Online information has started this trend around 1995. Web page content has rapidly evolved from static content in the 1990’s to much more dynamic and somewhat interactive content. Most web sites today are continuously updated with streams of new information and allow the user to query for specific information, say about the weather in a particular region or the stock price of a particular company. Users can query databases to retrieve wanted information. Users can search the web and follow links to pages likely relevant to the search. Users can type in questions and receive answers, in some cases calculated from available models and data. I have written about the evolutionary impact of this on the presentation of information during meetings. (Technology also moves towards other forms of interaction without typing or touching, such as voice-recognition a la Google Voice or motion-detection a la Microsoft Kinect. But the focus here is not on the nature of the interaction format as much as on its impact on the information transfer.)

The composition of online information has also drastically changed. This goes far beyond hyperlinking documents for easy navigation. Instead of one area of text per site (as is the standard model in a book) we now routinely have multiple areas on the page showing different, often related pieces of information. Input fields and other controls allow for interaction, such as entering a stock ticker symbol and then hovering over the generated historical chart for analysis. Multiple widgets or components make up modern web sites, often highly customizable and aggregating information from various sources or feeds. With the advent of digital music, photo and video this turned into multimedia information. The latter offers the potential to re-shape the way information is produced and consumed in electronic books. The combination of new form factors (such as the iPad), nearly ubiquitous wireless Internet connectivity, tremendous processing power, increased battery life, rising popularity and adoption of eBook readers and constantly improving authoring tools ushers in a new era of content. An example of the sophisticated use of multimedia and touch interface on the iPad is the book (in custom app format) “Our Choice” from Al Gore, released by Push-Print-Press.

Map of solar power density across the U.S. Note interactive popup with location-specific detail (data both lookup and calculated).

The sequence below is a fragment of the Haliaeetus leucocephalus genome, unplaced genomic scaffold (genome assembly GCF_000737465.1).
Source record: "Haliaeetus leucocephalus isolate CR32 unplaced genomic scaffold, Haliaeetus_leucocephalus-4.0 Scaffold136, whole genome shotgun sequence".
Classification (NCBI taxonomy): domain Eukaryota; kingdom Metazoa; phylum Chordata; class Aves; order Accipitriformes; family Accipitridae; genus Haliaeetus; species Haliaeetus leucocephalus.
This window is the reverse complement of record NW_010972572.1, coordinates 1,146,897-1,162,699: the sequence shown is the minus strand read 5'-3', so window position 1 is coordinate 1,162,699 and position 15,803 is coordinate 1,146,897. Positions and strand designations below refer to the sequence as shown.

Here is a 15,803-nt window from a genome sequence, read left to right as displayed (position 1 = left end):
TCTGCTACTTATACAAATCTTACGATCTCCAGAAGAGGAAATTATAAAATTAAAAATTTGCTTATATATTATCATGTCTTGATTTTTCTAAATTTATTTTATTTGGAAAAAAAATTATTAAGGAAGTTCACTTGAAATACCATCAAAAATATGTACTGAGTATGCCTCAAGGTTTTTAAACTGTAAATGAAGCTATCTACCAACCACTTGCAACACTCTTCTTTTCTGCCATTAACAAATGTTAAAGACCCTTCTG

No longer tethered to power outlets and network cables, we now have greater mobility of information than ever before. This leads to additional possibilities such as location-based services, as the presentation of information can be customized to the location of the reader. (“Where are some nearby restaurants or gas stations?”) Conversely, the location of the reader can be tracked over time and thus new location-based information and services are created.

Of particular interest is interactive information based on executable models which can simulate or calculate outcomes based on parameters interactively set by the reader. Conceptually, the document now acts as a container not just for text and images, but for models which can carry out computations. A simple example might be a mortgage calculator: Type in a loan amount, drag a slider to reflect interest rates and repayment time, and out comes the monthly payments and other details. Embedding such a calculator in a document transforms the passive reading experience into an interacting exploration.

Or think of a business model with parameters such as production volumes, storage, pricing and customer order rates. Now one can interact and explore ranges of model behavior as well as boundaries (profit/loss, break-even, etc.) Here are two examples of such business models of increasing complexity:

Just like Adobe coined the term PDF (Portable Document Format) trying to establish a standard for portability, Wolfram Research has coined the term CDF (Computable Document Format) trying to establish a standard for computability. The two above and many other examples can be found on Wolfram Research’s CDF demonstrations page. The best way to understand such models is to interact with them. (For CDF you will have to install a free browser plug-in.) A good article on the potential of CDF for presenting information in a business context is here.

Another very interesting example of the presentation of a dynamic nonlinear system is provided by Bret Victor below. It focuses on two fundamental concepts: Ubiquitous visualization and in-context manipulation. The ability to interact with the model and to see rich visuals while doing so is key to understanding its behavior. As this model does not seem to be publicly available yet the next best thing is to watch someone interact with it:

Interactive Exploration of a Dynamical System from Bret Victor on Vimeo.

As a final example, consider the Mandelbrot Set, an abstract mathematical object discovered around 1980. While it’s easy to specify in mathematical formal terms, its amazing complexity can so much better be experienced when you have the ability to explore this object, zoom in/out and discover the infinitely rich detail of its fractal boundary. With the computing power, rich color graphics and intuitive touch interface of the iPad 2 and a good app (like the $1.99 Fractile Plus) make this perhaps the most advanced case of model-based, interactive visualization to date.

Screenshot of Fractile Plus app on iPad. The experience of zooming and moving around via touch interface and fast visual feedback is amazing.